Close your eyes and imagine a BBQ joint. You might see a huge smoker with cords and cords of wood around it. You might see a counter where someone is cutting your meat in front of you. You might see old posters and pictures adorning the walls. What you don’t imagine is Boneyard Bistro in Sherman Oaks.

When we strolled in for our lunch, the first surprise was the decor. It was very hip and pleasing; with a big, marble bar, shiny wood walls, table cloths, and paintings of skulls. A smoker was nowhere to be seen, nor was a whiff of any smoke. We sat down, put our cloth napkins in our laps and took a sip of water from our glass cups. The waiter (yes, waiter) gave us menus (yes, real menus), and we ordered the three-meat combo–ribs, brisket, and chicken. When we asked for half fatty and half lean brisket, the waiter said we could do one or the other but not both, and he also told us that white meat on our chicken would cost extra (and our meal was already pricey at $27 for probably a total of one pound of meat). We ordered cole slaw and fried mac and cheese on the side.

The inside of Boneyard Bistro.

The inside of Boneyard Bistro.

When the meal came, the first thing we noticed was that any shred of bark, fat, and flavor had been cut off of the brisket and flushed down a toilet and the only thing left was on it was an oddly purple (and very small) smoke ring. When we went to eat it, it crumbled in our hand. We tried with a fork and got the same result. Somehow we got some in our mouth, only to be disappointed by the blandest piece of meat imaginable. We both agreed that the brisket had to have been smoked at least 3 days prior for it to possibly be so dry.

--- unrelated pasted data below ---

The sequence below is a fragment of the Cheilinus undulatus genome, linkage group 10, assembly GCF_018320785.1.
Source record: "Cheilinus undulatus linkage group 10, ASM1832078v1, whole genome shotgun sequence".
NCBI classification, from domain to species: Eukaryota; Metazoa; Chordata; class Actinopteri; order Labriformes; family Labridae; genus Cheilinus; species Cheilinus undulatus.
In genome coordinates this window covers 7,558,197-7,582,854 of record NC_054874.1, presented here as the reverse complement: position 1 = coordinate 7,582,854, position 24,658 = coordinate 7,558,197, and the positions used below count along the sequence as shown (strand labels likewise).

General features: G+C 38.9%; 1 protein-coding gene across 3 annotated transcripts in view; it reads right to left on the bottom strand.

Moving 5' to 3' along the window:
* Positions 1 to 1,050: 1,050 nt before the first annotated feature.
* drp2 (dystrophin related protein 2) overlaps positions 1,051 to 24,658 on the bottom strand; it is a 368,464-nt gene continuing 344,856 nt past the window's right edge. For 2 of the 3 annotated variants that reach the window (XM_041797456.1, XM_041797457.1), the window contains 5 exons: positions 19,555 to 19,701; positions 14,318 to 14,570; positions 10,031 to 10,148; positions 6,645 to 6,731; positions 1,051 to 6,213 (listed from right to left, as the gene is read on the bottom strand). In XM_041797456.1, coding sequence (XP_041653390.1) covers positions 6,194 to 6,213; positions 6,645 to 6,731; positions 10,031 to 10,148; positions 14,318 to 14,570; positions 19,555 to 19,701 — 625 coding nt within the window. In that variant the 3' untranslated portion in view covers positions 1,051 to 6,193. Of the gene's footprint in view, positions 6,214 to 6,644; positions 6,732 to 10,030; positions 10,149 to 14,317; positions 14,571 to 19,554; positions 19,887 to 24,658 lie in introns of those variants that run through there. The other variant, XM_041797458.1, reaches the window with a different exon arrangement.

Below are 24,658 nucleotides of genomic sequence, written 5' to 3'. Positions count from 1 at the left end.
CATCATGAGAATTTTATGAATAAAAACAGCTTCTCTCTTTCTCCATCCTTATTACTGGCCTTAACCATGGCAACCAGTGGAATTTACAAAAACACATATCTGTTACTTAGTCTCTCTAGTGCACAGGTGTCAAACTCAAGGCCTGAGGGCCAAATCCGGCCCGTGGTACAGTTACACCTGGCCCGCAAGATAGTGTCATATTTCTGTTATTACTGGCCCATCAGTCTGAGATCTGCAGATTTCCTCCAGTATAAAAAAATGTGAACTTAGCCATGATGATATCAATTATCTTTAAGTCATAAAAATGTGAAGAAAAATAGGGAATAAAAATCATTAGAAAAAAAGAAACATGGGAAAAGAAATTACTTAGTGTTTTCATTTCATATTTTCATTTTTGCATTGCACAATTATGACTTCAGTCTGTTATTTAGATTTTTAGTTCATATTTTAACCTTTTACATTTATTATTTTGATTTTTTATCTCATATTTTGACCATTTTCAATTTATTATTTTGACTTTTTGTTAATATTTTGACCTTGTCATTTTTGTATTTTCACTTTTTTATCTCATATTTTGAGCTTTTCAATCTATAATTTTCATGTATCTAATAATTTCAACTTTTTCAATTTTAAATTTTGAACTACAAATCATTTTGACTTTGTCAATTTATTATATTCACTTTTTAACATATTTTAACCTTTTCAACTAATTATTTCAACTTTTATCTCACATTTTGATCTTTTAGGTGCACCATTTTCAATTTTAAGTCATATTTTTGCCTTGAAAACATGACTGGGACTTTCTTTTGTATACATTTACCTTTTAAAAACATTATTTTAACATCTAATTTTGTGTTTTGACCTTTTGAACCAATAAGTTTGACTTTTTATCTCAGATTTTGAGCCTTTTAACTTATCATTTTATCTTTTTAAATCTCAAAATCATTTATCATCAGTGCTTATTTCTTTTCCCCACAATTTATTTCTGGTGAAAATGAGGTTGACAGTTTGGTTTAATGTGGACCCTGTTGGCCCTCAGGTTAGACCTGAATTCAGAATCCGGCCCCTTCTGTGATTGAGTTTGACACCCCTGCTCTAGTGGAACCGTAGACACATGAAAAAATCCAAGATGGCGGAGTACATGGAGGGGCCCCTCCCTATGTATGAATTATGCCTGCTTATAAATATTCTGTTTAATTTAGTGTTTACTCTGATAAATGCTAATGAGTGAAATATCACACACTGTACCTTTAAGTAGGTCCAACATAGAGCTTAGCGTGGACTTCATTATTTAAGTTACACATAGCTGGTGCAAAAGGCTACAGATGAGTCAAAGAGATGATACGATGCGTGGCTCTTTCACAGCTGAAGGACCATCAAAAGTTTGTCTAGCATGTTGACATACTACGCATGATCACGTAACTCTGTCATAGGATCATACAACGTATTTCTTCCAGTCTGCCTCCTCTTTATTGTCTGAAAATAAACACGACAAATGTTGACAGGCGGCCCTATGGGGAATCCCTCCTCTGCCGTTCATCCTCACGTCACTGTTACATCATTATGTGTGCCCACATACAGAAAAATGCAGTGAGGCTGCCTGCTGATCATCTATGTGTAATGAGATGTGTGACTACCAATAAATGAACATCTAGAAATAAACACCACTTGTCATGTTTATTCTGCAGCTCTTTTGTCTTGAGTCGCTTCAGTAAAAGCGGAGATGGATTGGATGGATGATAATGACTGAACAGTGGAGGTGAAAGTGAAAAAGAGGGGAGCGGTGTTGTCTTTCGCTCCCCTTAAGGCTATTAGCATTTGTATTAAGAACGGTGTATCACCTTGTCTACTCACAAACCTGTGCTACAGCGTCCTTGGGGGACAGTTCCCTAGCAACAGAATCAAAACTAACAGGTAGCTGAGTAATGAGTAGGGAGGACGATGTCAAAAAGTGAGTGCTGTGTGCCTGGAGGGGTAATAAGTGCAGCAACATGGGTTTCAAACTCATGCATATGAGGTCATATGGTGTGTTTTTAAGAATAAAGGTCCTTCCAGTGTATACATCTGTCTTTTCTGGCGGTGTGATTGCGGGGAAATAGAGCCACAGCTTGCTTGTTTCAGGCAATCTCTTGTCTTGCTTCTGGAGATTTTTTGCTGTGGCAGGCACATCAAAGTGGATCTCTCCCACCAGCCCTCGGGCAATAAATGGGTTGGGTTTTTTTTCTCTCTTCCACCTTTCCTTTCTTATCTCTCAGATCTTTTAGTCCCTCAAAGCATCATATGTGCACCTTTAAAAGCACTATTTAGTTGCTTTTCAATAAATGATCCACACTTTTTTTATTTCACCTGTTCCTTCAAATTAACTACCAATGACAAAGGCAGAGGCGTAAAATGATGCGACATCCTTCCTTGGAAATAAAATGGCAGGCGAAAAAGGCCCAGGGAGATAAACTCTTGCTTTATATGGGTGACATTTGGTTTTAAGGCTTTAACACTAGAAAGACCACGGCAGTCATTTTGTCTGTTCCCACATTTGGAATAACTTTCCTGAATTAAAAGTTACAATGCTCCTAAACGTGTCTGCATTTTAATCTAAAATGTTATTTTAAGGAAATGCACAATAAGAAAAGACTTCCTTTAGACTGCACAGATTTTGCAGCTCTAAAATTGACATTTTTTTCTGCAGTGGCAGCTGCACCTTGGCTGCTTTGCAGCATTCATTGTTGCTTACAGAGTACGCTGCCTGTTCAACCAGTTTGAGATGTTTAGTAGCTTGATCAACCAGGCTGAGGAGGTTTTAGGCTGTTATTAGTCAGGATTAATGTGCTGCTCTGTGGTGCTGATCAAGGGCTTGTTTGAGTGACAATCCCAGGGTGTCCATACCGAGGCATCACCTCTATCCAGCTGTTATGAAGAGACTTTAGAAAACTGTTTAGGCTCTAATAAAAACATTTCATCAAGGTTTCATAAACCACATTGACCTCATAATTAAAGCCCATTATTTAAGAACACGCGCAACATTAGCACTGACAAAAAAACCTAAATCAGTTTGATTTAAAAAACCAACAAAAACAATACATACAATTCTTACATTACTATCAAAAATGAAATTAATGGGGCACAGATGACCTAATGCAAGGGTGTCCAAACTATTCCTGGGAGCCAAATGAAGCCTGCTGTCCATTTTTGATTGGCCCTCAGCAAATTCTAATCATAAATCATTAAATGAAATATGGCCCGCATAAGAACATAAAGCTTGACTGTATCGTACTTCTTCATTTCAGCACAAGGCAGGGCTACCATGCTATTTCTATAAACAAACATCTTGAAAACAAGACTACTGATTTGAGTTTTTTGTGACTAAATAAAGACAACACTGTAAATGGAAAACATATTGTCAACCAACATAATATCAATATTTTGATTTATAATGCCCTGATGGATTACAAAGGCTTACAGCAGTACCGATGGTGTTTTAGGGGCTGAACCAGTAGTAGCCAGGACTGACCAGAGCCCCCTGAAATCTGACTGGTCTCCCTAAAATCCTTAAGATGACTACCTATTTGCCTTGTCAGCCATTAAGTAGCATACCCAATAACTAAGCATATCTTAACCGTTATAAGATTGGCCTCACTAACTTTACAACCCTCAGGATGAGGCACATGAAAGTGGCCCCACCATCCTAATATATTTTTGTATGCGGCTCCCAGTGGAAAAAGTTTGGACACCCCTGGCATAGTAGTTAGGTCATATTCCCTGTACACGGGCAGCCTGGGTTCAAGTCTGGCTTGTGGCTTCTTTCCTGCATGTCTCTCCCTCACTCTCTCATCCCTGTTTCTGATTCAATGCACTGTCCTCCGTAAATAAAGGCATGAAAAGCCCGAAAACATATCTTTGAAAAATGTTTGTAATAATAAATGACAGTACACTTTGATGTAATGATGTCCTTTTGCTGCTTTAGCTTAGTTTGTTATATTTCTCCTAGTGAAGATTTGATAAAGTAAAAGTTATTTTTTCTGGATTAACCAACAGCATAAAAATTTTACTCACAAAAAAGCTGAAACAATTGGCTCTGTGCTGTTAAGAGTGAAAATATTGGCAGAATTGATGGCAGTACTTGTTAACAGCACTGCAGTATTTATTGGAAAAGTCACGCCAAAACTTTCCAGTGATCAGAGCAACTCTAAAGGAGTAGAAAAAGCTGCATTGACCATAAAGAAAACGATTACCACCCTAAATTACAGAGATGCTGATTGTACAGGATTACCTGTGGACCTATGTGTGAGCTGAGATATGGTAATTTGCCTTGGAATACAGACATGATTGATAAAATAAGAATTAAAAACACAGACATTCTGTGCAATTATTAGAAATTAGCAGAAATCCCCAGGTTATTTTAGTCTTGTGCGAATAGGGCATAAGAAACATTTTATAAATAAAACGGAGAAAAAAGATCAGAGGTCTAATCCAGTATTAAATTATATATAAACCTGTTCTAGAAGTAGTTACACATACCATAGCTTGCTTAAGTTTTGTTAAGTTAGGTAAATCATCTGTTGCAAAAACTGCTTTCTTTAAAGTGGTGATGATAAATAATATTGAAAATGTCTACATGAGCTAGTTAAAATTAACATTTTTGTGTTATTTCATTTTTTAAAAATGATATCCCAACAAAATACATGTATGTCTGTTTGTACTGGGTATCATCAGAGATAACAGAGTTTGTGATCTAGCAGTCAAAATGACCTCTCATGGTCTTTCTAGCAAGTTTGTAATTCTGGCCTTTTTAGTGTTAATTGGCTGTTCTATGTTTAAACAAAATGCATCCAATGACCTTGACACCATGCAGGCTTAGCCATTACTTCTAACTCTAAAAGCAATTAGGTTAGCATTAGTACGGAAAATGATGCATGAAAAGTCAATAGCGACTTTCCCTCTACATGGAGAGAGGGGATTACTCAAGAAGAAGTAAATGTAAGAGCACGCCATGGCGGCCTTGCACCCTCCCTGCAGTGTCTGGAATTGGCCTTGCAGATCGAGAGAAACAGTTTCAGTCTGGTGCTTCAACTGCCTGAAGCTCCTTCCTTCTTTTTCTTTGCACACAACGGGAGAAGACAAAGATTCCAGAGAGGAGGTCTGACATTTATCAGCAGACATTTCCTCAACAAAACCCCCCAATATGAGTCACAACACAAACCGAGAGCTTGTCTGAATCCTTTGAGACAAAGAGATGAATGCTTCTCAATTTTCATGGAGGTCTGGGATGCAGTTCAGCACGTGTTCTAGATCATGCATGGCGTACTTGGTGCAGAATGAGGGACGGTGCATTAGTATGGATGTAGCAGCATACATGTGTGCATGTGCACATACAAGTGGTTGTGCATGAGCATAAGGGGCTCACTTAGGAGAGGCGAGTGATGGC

A close up of the brisket at Boneyard Bistro. All fat and bark had been trimmed off.

A close up of the brisket at Boneyard Bistro. All fat and bark had been trimmed off.

Next, we tried the ribs which had an extremely promising bark. The bark, however, was chewy, and the meat was as bland as the brisket. Adding some sauce didn’t help much.

The bark on the ribs at Boneyard Bistro.

The bark on the ribs at Boneyard Bistro.

The best meat of the day was the chicken. It wasn’t smoky at all, but parts were moist and flavorful. While it was not anything special, it was still enjoyable

The chicken at Boneyard Bistro.

The chicken at Boneyard Bistro.

Then there was the cole slaw. The chef must have puked dill all over it, because that was all I could see or taste other than the pool of mayonnaise it was drowning in.

By far the highlight of the meal was the fried mac and cheese balls. On the inside was the cheesy, creamy goodness that we all know and love, and Boneyard Bistro’s was as good as any. This was enveloped in crispy, buttery dough that was deep-fried, giving the mac and cheese goodness added crispy, buttery goodness. PJ said after the meal, “I’d go back there and just ask for 50 of those.”

I would go back just for this.

“I’d go back and just ask for 50 of those.”

Walking back to the car with our hunger for smoked meat unsatisfied, the hostess offered us each a lollipop. At least they were kind enough to consider giving us something to get the horrible taste of their BBQ out of our mouths.

Food: .5 stars: The only reason there is any bit of a star is because of the fried mac and cheese.

Atmosphere: 1 star: It was a very nice restaurant. I would have thought it was great if I were getting a cobb salad. But when I’m getting BBQ, I don’t want a cloth napkin.

Overall: .75 stars: Boneyard Bistro proved once again that the BBQ scene in Los Angeles is dry. As dry as their brisket.


Boneyard Bistro
1359 Ventura Blvd
Sherman Oaks, CA 91423
(818) 906-7427
boneyardbistro.com